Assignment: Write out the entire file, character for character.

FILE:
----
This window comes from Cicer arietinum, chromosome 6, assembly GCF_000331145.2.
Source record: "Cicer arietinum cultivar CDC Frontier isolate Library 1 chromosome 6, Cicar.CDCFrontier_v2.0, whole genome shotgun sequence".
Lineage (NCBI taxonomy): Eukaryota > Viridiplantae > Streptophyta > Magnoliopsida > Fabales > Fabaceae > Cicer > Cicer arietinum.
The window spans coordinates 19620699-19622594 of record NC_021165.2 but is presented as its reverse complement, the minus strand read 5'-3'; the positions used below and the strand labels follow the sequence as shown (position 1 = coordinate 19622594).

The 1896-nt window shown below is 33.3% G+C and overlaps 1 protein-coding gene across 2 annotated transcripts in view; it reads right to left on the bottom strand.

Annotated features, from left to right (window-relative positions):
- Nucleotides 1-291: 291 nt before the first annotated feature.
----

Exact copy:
This window comes from Cicer arietinum, chromosome 6, assembly GCF_000331145.2.
Source record: "Cicer arietinum cultivar CDC Frontier isolate Library 1 chromosome 6, Cicar.CDCFrontier_v2.0, whole genome shotgun sequence".
Lineage (NCBI taxonomy): Eukaryota > Viridiplantae > Streptophyta > Magnoliopsida > Fabales > Fabaceae > Cicer > Cicer arietinum.
The window spans coordinates 19620699-19622594 of record NC_021165.2 but is presented as its reverse complement, the minus strand read 5'-3'; the positions used below and the strand labels follow the sequence as shown (position 1 = coordinate 19622594).

The 1896-nt window shown below is 33.3% G+C and overlaps 1 protein-coding gene across 2 annotated transcripts in view; it reads right to left on the bottom strand.

Annotated features, from left to right (window-relative positions):
- Nucleotides 1-291: 291 nt before the first annotated feature.